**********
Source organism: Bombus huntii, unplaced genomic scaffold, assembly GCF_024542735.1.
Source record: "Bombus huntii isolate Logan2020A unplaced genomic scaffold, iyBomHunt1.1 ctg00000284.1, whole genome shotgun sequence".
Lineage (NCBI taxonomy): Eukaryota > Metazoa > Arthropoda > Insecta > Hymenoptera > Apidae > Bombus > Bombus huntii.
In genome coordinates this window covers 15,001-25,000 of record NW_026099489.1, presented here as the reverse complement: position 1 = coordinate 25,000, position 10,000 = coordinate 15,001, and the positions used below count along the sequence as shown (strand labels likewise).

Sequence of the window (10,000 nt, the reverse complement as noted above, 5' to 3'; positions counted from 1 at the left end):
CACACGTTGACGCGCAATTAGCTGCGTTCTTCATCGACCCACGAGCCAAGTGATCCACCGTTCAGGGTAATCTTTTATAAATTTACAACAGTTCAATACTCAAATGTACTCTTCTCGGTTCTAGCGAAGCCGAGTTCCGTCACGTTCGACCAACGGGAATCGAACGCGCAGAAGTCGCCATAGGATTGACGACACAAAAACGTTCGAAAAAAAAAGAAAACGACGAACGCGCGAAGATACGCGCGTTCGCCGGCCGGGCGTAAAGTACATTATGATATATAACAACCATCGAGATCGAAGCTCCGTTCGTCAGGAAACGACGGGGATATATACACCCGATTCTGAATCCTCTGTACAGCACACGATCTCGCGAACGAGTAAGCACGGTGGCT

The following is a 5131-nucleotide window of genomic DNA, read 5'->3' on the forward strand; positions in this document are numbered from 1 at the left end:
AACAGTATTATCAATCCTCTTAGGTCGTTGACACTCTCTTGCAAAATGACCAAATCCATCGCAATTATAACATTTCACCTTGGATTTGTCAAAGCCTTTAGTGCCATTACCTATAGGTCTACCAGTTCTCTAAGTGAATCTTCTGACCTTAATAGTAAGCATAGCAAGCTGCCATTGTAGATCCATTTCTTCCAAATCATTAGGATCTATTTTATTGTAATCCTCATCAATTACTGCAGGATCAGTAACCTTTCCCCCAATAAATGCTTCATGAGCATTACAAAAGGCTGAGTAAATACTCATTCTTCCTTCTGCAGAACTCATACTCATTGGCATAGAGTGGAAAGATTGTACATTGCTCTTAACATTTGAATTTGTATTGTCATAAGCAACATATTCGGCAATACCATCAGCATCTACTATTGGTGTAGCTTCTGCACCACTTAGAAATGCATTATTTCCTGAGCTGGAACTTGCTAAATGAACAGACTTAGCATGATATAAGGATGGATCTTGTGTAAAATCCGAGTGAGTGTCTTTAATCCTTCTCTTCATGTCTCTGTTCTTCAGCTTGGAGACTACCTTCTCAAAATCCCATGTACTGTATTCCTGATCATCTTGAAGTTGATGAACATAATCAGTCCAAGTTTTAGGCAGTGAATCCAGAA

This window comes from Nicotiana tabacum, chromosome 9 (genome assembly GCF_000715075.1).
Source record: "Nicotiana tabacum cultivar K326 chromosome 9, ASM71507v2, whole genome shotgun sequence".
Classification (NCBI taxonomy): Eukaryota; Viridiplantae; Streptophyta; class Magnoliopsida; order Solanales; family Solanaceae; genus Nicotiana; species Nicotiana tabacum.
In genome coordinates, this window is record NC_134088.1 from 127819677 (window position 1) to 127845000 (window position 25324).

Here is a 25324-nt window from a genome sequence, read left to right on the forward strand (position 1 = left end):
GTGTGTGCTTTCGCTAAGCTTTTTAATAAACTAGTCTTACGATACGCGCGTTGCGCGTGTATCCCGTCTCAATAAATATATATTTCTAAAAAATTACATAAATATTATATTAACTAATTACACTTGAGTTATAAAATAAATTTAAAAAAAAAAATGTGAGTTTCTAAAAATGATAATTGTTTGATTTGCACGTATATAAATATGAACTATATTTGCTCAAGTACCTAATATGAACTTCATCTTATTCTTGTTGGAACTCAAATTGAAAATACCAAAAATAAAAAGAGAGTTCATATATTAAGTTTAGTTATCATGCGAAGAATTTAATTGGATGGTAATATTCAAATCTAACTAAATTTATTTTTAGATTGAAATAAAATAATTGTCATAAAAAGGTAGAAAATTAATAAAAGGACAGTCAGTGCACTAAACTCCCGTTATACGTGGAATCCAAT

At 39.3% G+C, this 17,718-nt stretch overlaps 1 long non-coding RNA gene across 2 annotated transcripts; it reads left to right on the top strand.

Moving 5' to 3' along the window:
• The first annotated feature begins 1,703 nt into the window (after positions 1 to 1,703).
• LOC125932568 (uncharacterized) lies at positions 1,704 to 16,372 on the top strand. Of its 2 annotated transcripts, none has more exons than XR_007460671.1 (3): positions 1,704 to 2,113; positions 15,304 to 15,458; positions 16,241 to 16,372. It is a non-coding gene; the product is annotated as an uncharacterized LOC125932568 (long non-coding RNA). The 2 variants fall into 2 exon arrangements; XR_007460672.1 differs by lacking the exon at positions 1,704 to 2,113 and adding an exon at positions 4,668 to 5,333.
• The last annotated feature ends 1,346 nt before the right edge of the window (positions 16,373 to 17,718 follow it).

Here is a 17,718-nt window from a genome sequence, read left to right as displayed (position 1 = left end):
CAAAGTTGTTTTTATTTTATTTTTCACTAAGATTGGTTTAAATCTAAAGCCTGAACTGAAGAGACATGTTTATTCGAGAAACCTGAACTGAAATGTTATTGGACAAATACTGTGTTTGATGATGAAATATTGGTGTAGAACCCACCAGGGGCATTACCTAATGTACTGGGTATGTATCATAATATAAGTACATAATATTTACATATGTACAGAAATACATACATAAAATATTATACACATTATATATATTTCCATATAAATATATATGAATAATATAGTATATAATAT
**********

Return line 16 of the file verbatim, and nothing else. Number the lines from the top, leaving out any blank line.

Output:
Moving 5' to 3' along the window: